Tau phosphoproteins bind to microtubules and are thought to promote the assembly and stability of microtubules, thereby playing a pivotal role in maintaining axonal transport as well as axonal integrity (reviewed in Buee et al., 2000; Lee et al., 2001). In the adult human central nervous system, six tau isoforms are produced by alternative splicing (Goedert et al., 1989). Alternative splicing of exons 2 and 3 results in the insertion of 0 (0N), 1 (1N) or 2 (2N) 29-amino acid long motifs near the amino terminus, whereas splicing of exon 10 results in the inclusion of either 3 (3R) or 4 (4R) microtubule-binding domains in the carboxy terminus. Splicing of exons 2, 3 and 10 is tightly regulated to maintain similar levels of 4R to 3R isoforms in the normal human brain (Goedert and Jakes, 1990). The distinct tauopathies, however, differ in their relative amounts of the six tau isoforms in insoluble tau deposits. For example, in Alzheimer’s disease, both the 3R and 4R isoforms are abnormally phosphorylated, leading to aggregation of all six isoforms into paired helical filaments (Hong et al., 1998). Inclusions in Pick disease contain predominantly 3R isoforms (Delacourte et al., 1996), while the major pathological tau isoforms in progressive supranuclear palsy and corticobasal degeneration consist primarily of 4R (Arai et al., 2001; Forman et al., 2002; Zhukareva et al., 2006). Based on the present pathology, progressive supranuclear palsy was considered in the differential diagnosis. Progressive supranuclear palsy is characterized by neuronal loss and the presence of tangles in globus pallidus, putamen, substantia nigra, dentate and olivary nuclei (Hauw et al., 1990) as well as a preponderance of 4R tau isoforms (Sergeant et al., 1999). However, progressive supranuclear palsy presents much later in life than does the syndrome described here, and severe degeneration of cerebellar Purkinje cells seen in the present cases is not usually seen in progressive supranuclear palsy.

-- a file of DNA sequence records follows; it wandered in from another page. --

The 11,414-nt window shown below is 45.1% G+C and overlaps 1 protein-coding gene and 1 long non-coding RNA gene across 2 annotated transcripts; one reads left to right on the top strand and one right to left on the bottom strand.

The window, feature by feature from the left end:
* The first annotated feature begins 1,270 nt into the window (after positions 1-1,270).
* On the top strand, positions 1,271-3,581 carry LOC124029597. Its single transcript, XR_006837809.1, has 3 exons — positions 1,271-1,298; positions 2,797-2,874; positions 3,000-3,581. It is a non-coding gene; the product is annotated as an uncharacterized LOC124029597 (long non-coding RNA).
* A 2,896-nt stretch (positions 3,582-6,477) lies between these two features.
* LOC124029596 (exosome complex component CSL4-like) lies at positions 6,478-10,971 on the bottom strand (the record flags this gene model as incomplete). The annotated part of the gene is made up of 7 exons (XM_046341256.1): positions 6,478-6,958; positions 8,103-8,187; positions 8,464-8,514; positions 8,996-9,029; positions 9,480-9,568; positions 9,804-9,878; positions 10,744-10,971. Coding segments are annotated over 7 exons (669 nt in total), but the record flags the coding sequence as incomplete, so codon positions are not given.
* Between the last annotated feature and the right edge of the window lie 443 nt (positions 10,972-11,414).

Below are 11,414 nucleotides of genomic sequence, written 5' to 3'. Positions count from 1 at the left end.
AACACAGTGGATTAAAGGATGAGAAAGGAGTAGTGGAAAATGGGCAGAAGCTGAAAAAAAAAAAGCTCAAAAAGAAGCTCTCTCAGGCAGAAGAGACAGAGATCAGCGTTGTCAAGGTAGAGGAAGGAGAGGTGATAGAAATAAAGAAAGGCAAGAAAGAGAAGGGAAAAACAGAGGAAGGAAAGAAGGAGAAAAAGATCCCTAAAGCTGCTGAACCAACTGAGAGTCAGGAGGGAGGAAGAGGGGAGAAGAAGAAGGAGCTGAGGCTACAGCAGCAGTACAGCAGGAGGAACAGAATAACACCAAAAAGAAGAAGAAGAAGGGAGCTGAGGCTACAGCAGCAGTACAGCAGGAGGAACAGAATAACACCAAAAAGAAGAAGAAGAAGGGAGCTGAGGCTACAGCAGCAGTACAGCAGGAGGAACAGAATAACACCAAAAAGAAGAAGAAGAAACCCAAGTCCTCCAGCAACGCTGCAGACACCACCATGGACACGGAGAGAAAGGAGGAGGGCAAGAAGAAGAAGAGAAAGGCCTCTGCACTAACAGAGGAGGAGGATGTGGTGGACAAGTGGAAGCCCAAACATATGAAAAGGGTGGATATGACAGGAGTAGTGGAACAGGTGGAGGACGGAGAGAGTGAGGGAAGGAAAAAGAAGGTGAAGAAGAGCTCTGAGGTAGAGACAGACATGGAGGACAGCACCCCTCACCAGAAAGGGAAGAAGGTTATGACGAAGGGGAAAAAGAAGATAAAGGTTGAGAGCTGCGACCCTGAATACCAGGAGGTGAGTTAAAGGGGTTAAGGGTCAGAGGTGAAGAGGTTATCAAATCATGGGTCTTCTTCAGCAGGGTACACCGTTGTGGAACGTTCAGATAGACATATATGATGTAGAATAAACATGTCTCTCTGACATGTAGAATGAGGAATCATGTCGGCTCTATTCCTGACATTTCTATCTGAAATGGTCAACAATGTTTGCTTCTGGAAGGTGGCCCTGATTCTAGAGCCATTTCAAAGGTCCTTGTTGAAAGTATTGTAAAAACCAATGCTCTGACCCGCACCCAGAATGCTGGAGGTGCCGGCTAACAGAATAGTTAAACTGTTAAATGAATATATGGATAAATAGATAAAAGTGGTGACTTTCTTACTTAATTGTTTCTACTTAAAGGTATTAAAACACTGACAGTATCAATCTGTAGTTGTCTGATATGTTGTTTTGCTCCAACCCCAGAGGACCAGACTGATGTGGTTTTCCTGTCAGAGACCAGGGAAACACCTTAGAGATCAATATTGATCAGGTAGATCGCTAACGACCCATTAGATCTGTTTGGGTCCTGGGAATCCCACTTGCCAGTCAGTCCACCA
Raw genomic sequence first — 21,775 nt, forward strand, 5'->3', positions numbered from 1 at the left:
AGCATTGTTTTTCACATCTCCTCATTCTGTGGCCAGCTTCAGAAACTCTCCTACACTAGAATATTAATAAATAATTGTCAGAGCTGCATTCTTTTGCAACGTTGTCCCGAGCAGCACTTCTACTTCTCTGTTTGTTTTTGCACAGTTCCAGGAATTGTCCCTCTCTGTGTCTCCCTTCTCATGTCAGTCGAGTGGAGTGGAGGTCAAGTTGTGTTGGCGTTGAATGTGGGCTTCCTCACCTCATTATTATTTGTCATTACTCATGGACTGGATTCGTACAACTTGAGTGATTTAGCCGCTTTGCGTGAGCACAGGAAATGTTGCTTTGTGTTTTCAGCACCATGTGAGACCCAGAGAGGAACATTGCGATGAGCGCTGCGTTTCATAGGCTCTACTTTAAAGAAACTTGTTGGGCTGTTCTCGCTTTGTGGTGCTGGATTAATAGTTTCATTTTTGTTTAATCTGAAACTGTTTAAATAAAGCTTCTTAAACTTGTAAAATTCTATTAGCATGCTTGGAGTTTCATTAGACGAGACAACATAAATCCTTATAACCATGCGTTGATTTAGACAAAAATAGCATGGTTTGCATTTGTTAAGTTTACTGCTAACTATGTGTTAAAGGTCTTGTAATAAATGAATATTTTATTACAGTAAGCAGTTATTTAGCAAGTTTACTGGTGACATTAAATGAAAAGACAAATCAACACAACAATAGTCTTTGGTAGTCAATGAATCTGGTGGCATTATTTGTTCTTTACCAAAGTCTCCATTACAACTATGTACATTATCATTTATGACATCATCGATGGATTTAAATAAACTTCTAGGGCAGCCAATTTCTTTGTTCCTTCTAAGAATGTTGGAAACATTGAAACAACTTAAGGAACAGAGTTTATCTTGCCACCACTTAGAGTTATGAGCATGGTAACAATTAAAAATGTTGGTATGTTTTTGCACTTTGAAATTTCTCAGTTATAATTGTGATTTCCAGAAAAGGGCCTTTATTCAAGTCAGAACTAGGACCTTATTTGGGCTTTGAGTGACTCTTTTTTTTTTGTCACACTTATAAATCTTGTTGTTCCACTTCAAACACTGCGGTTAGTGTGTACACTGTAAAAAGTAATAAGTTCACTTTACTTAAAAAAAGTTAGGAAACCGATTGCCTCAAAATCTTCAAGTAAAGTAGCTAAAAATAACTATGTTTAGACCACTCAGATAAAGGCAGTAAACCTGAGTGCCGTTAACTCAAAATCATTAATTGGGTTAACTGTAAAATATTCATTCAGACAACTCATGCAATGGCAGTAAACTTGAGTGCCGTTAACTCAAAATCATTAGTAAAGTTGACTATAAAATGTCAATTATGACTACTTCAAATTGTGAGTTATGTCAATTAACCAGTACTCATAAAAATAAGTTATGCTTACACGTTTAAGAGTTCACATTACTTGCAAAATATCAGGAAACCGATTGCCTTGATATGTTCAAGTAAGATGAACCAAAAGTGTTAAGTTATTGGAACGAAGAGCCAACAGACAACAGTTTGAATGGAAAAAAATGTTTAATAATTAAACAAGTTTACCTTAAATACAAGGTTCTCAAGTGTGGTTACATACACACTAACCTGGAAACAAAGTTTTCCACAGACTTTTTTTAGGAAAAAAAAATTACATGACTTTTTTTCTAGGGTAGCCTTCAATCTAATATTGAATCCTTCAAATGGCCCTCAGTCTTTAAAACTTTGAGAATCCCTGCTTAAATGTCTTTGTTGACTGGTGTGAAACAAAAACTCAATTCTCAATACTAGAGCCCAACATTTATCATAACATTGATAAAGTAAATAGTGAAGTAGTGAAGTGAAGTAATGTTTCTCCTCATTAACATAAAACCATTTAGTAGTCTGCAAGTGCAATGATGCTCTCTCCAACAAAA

Sarkosyl-insoluble tau extracted from brain tissue from the two family members contained a clear preponderance of 4R isoforms, which are also the predominant isoforms deposited in progressive supranuclear palsy and corticobasal degeneration (Forman et al., 2002; Zhukareva et al., 2006).

The morphological substrate(s) for mental retardation are diverse and may not have a common underlying basis. Of the mental retardation syndromes, the neuropathologically best-studied entities are Down's syndrome, fragile X mental retardation, Rett syndrome, MASA (mental retardation, aphasia, shuffling gait and adducted thumbs) syndrome and West's syndrome (also called Partington syndrome, Proud syndrome and X-linked lissencephaly). The most striking abnormalities in Down's syndrome are β-amyloid deposits and the extensive presence of neurofibrillary tangles similar to those seen in individuals with Alzheimer’s disease (Glenner and Wong, 1984; Masters et al., 1985; Wisniewski and Wrzolek, 1988) and may be caused by overexpression of the APP gene, which is located on chromosome 21 (Cataldo et al., 2003). Other pathological correlates with mental retardation include widespread dysmyelination in Pelizaeus-Merzbacher disease (Seitelberger, 1970; Seitelberger et al., 1996; Sima et al., 2009), aqueductal stenosis and ventriculomegaly in MASA syndrome (Jouet et al., 1994; Vits et al., 1994), lissencephaly (Gleeson et al., 1998; Pilz et al., 1998), cortical heterotopias (Gleeson et al., 1998), cerebellar pathology (Tentler et al., 1999; Bergmann et al., 2003; Huber, 2006) and other severe disturbances of cerebral development (Eksioglu et al., 1996). More subtle abnormalities, such as disturbance in maturation of dendritic spines, may be the primary finding, as in Rett syndrome (Jellinger et al., 1988; Armstrong, 2005) and in fragile X mental retardation (Hinton et al., 1991; Wisniewski et al., 1991). Many types of X-linked mental retardation, however, have either shown no identifiable neuropathology or have not been characterized pathologically.

We speculate that the clinical deterioration noted in affected members of the present family results from progressive neuro-degeneration that is, at least in part, caused by the tau deposition. Whether the tau deposition also is responsible for the childhood-onset severe mental retardation is at this time unclear, since we only have pathological material from two middle-aged affected males. However, since the tau deposition is so widespread and intense, we believe it is likely to have been long-standing in the affected individuals and have contributed to the mental retardation phenotype. It is possible that other factors lead to mental retardation, and we cannot exclude the possibility that these unknown determinants trigger the tau deposition.